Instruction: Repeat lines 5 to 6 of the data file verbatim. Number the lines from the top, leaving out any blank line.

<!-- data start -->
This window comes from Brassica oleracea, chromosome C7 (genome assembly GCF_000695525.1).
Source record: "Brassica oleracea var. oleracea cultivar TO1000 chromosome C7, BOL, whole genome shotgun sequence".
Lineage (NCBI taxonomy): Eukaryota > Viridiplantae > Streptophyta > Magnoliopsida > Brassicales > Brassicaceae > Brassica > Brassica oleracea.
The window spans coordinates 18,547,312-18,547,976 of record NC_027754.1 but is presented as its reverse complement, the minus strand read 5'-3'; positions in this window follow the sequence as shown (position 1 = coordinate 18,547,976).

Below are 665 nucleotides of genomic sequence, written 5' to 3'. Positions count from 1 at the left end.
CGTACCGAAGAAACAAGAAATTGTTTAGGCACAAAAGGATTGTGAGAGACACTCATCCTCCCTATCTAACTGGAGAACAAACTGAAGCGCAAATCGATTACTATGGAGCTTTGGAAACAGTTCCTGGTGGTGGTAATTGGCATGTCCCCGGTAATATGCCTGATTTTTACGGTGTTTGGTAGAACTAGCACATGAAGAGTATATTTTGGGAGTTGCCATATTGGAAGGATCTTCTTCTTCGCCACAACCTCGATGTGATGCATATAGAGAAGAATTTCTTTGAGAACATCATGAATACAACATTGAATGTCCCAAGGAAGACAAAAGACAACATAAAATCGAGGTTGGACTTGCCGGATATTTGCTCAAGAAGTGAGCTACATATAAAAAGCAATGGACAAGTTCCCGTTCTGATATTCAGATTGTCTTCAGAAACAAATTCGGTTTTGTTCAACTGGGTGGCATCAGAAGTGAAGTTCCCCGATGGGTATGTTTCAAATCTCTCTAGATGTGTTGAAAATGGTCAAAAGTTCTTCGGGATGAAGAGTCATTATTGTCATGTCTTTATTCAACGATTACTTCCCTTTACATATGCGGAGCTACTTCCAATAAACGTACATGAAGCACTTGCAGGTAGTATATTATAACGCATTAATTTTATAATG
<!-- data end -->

Below are 665 nucleotides of genomic sequence, written 5' to 3'. Positions count from 1 at the left end.
CGTACCGAAGAAACAAGAAATTGTTTAGGCACAAAAGGATTGTGAGAGACACTCATCCTCCCTATCTAACTGGAGAACAAACTGAAGCGCAAATCGATTACTATGGAGCTTTGGAAACAGTTCCTGGTGGTGGTAATTGGCATGTCCCCGGTAATATGCCTGATTTTTACGGTGTTTGGTAGAACTAGCACATGAAGAGTATATTTTGGGAGTTGCCATATTGGAAGGATCTTCTTCTTCGCCACAACCTCGATGTGATGCATATAGAGAAGAATTTCTTTGAGAACATCATGAATACAACATTGAATGTCCCAAGGAAGACAAAAGACAACATAAAATCGAGGTTGGACTTGCCGGATATTTGCTCAAGAAGTGAGCTACATATAAAAAGCAATGGACAAGTTCCCGTTCTGATATTCAGATTGTCTTCAGAAACAAATTCGGTTTTGTTCAACTGGGTGGCATCAGAAGTGAAGTTCCCCGATGGGTATGTTTCAAATCTCTCTAGATGTGTTGAAAATGGTCAAAAGTTCTTCGGGATGAAGAGTCATTATTGTCATGTCTTTATTCAACGATTACTTCCCTTTACATATGCGGAGCTACTTCCAATAAACGTACATGAAGCACTTGCAGGTAGTATATTATAACGCATTAATTTTATAATG